(October 27, 2009)—The Bell and Waco-McLennan County Health Districts said Tuesday they’ve received their first shipments of swine flu vaccine, but said the doses on hand fall far short of what’s actually needed.
The Waco-McLennan County Health District said it has received 4,880 doses of swine flu vaccine, but the Texas Department of State Health Services says the initial shipment should be available only to residents in certain high-risk groups.
Vaccinations will be offered Wednesday to pregnant women, children 24- to 59-months, high-risk children ages 5- to 18-years old and health care workers who serve residents in those risk groups.
Vaccinations are free and are available on a first come-first serve basis beginning at 8:30 a.m. Wednesday and continuing until 4:30 p.m. at 225 W. Waco Drive in Waco, the health district said.
The Bell County Public Health District said Tuesday it has received a small shipment of the vaccine, but said the amount received isn’t adequate to public demand.
Bell County health officials said the vaccine would be given first to high-risk residents.
“Based on current projections, we do not expect sufficient quantities of vaccine for general/public clinics until December. If projections overestimate actual supply, it could be later,” the health district’s statement said.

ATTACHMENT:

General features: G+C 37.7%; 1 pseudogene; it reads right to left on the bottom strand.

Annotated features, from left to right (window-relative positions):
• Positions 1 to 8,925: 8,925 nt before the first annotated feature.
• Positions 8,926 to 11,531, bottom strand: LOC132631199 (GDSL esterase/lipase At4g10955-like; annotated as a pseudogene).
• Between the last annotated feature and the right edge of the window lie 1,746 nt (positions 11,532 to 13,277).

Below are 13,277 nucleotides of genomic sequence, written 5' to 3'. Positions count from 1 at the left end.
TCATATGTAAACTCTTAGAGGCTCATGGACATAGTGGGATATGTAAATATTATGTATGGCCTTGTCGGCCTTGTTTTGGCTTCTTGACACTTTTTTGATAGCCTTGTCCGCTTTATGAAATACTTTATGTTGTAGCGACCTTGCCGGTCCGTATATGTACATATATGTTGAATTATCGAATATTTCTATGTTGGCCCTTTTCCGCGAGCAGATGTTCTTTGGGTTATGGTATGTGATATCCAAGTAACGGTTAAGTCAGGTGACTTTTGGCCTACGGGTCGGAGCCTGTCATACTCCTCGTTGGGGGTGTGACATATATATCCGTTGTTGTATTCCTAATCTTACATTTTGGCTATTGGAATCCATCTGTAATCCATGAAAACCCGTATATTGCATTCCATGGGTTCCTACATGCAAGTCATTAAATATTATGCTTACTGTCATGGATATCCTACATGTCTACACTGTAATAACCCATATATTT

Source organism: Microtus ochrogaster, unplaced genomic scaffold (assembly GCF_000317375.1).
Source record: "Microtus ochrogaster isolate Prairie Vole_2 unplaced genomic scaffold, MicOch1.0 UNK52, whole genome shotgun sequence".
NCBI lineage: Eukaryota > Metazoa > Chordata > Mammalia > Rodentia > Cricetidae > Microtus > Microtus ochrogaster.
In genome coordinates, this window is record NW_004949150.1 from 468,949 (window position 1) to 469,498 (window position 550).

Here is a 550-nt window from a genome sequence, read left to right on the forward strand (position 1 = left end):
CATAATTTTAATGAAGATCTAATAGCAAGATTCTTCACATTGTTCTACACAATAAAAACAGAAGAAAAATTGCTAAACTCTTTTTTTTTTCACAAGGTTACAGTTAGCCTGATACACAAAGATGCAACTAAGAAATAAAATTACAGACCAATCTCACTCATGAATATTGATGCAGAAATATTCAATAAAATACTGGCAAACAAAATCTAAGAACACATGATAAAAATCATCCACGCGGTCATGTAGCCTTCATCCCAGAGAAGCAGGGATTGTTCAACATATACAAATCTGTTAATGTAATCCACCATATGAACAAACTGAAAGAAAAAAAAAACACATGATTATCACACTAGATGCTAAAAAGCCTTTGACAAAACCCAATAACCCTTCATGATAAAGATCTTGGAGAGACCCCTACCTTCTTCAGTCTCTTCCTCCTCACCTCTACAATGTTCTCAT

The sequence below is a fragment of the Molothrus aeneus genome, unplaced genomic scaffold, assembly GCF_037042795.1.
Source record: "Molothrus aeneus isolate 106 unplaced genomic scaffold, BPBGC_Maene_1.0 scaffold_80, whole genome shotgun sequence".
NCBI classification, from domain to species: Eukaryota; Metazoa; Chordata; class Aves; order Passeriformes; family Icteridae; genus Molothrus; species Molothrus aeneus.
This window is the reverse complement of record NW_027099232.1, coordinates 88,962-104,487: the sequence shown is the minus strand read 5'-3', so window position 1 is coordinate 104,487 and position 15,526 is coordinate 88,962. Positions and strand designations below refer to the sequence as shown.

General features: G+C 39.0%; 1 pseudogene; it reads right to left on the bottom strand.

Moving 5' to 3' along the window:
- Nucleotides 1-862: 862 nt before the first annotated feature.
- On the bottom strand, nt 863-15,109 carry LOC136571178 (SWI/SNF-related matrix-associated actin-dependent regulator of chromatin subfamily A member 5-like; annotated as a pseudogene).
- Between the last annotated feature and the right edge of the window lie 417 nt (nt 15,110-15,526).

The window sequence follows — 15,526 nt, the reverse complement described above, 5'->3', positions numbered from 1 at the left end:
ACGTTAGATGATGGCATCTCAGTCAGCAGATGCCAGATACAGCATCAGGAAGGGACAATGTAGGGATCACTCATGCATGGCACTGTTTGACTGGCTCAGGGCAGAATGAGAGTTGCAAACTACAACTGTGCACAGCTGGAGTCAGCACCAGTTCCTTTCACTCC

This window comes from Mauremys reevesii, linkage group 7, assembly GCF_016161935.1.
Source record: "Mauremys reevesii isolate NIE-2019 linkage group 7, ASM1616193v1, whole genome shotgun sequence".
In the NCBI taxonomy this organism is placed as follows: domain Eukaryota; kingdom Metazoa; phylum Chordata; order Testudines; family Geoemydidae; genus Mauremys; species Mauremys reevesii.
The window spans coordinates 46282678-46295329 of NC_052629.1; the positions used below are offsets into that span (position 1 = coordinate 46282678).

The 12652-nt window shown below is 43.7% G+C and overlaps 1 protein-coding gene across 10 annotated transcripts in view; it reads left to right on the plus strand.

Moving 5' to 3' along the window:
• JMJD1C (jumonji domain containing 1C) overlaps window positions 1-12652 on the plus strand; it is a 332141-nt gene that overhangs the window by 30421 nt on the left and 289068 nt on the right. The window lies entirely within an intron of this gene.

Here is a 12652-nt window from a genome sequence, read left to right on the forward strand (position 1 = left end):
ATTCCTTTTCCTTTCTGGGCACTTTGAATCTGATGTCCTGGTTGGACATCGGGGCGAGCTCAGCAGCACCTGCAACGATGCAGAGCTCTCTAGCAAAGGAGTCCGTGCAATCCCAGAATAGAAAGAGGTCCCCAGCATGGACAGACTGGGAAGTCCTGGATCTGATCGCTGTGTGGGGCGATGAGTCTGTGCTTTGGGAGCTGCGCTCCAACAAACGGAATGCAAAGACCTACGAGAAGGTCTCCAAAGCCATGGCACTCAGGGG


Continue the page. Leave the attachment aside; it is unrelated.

The U.S. Centers for Disease Control and Prevention said Tuesday more than 22 million doses of the vaccine are now available and that production is increasing.
How Is It Transmitted?
People cannot get swine influenza from eating pork or pork products. Most influenza viruses, including the swine flu virus, are not spread by food. Eating properly handled and cooked pork products is safe. No food safety issues have been identified, related to the flu. Preliminary investigations have determined that none of the people infected with the flu had contact with hogs. The virus is spreading by human-to-human transmission.
Swine Flu Symptoms
Symptoms of swine flu are similar to those of seasonal flu and include:
Lack of appetite
What To Do If You Get Sick
If you are sick, you should stay home and avoid contact with other people as much as possible to keep from spreading your illness to others. If you become ill and experience any of the following warning signs, seek emergency medical care.
In children emergency warning signs that need urgent medical attention include:
Fast breathing or trouble breathing
Bluish skin color
Not drinking enough fluids
Not waking up or not interacting
Being so irritable that the child does not want to be held
Flu-like symptoms improve but then return with fever and worse cough
Fever with a rash
In adults, emergency warning signs that need urgent medical attention include:
Difficulty breathing or shortness of breath
Pain or pressure in the chest or abdomen
Severe or persistent vomiting
Steps You Can Take To Stay Healthy
Cover your nose and mouth with a tissue when you cough or sneeze
Throw the tissue in the trash after you use it
Wash your hands often with soap and water, especially after you cough or sneeze
Alcohol-based hands cleaners are also effective
Avoid touching your eyes, nose or mouth. Germs spread that way
Try to avoid close contact with sick people.
If you get sick with influenza, CDC recommends that you stay home from work or school and limit contact with others to keep from infecting them
Links And Other Resources
The Department of State Health Services (DSHS) has a toll-free information line to answer any questions you may have about the swine flu. The number is 1-888-777-5320